World No Tobacco Day
Today (31 May) is World no tobacco day. We thought it would be a good opportunity to talk about smoking and your teeth.
Is smoking bad for your teeth?
The short answer is – YES!
It is well established that smoking is bad for your health. It can cause may medical conditions, which in some cases is fatal.
However, many people don’t realise the damage that smoking does to their mouth, gums and teeth. Healthy teeth need healthy gums. Smoking reduces the blood flow to the gums, which both causes and hides the signs of gum disease. Gum disease is both the inflammation of gums, and the loss of bone and tissue which surround and support your teeth. With no support, teeth loosen, become wobbly and cause pain. These teeth may have to be extracted.
Gum disease the major cause of adults losing their teeth. If you smoke, you are about three times more likely to have gum disease than a non-smoker. Smokers can also have more tooth decay than non-smokers. The nicotine in tobacco reduces saliva flow and some smokers can get dry mouth symptoms.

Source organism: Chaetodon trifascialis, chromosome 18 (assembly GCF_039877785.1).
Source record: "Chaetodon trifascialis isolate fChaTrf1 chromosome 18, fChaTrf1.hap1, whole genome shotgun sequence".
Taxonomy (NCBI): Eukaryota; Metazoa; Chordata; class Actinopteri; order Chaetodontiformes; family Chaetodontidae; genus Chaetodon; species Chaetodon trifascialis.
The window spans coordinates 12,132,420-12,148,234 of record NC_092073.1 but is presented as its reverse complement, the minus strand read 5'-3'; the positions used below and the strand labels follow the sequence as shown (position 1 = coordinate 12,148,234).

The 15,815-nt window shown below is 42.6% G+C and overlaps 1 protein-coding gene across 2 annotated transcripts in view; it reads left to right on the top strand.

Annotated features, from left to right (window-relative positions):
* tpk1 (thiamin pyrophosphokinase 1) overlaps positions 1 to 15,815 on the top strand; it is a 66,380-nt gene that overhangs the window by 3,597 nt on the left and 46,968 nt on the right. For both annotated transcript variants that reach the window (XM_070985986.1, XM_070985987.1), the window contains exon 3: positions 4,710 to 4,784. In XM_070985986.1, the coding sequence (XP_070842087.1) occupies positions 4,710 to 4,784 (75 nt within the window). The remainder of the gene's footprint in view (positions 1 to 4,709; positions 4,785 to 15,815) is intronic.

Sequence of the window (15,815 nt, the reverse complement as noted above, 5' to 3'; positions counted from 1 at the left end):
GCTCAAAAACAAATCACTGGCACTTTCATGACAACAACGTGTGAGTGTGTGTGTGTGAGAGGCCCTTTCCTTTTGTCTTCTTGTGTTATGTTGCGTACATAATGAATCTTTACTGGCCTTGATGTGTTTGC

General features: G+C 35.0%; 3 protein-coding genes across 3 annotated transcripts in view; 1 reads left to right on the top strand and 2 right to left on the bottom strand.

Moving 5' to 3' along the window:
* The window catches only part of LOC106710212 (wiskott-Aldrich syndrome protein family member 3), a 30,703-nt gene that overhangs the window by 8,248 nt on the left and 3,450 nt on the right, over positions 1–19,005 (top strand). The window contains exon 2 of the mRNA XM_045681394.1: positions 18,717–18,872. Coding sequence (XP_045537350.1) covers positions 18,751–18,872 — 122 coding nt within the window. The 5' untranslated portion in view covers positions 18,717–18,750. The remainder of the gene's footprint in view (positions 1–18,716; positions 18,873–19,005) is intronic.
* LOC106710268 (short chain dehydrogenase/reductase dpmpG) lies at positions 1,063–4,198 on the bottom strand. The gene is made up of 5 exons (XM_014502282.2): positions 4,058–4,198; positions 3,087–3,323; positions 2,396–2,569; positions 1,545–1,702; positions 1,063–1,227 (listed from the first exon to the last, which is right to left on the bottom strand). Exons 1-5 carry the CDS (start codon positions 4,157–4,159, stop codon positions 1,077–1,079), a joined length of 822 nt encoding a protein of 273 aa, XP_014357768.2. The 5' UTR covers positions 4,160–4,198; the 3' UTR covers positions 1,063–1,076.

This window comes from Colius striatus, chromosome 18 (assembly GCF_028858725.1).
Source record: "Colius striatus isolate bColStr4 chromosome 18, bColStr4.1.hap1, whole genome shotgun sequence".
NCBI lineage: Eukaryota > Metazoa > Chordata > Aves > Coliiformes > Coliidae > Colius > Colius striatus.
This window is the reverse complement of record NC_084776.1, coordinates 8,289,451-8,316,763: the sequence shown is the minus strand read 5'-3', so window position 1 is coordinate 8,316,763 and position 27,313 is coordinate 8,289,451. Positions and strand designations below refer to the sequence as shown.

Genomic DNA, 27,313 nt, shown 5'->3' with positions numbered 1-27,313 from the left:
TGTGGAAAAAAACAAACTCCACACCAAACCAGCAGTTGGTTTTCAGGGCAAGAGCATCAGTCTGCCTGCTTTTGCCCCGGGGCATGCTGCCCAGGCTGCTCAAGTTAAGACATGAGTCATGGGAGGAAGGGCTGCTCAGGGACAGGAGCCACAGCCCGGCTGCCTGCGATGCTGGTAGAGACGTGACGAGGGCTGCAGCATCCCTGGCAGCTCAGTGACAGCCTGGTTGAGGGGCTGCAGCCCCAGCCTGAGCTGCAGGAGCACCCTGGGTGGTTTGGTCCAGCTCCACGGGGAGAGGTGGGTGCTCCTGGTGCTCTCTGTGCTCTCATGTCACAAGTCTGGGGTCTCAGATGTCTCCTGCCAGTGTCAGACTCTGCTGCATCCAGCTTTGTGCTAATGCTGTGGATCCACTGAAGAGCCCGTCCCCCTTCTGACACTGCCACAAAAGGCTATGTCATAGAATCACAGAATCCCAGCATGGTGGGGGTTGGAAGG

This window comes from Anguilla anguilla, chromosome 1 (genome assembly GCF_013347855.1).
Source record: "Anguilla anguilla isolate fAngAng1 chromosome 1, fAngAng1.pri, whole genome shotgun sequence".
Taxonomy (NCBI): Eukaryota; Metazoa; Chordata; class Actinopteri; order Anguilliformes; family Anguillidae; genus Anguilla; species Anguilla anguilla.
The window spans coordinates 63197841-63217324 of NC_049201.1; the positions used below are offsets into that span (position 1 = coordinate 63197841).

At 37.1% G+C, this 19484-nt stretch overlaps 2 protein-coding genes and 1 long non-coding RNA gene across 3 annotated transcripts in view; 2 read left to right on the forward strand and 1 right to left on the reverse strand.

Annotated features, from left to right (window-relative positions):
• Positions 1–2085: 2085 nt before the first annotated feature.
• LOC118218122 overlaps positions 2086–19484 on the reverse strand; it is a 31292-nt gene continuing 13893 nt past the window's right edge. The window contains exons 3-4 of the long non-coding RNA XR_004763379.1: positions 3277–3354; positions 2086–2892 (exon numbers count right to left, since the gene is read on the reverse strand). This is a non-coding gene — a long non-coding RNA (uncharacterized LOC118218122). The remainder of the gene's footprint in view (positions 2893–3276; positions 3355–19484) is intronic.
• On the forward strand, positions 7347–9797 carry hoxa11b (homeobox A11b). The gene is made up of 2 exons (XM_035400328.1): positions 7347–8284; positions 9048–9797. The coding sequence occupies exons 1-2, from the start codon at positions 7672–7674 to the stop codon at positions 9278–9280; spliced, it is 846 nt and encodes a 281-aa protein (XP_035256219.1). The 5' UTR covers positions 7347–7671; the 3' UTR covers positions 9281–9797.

Smoking causes stained teeth and tongue, gum discolouration (also called smoker’s melanosis), changes in the look of the roof of the mouth (palate), bad breath and a loss of taste and smell. Smoking can also cause or worsen gum disease (also called periodontal disease) and increase your risk of mouth and lip cancer.
If I stop smoking will my teeth improve?
After you stop smoking your mouth can start repairing itself. After two weeks blood circulation, especially to the gums and teeth, can return to normal levels. Now that the mouth isn’t being bombarded with smoke, tissue damaged by gum disease can recover. You will find your food smells and tastes better. Your breath will improve and you may notice the stains on your teeth reduce. You can check out more information about quitting at the Quitnow website.
If you are a smoker it is important to be honest with your dentist. They are able to give you information about the specific effects your smoking has had on your oral health. Make an appointment on line today to discuss your oral health. Or phone our reception staff during business hours.
What about vaping?
Yes. Studies are starting to show that vaping is also bad for your teeth. In fact, some vaping contains high levels of sugar, meaning there is an added damage causing element!
Honesty is the best policy
Take the first step towards quitting smoking and give your mouth a breath of fresh air!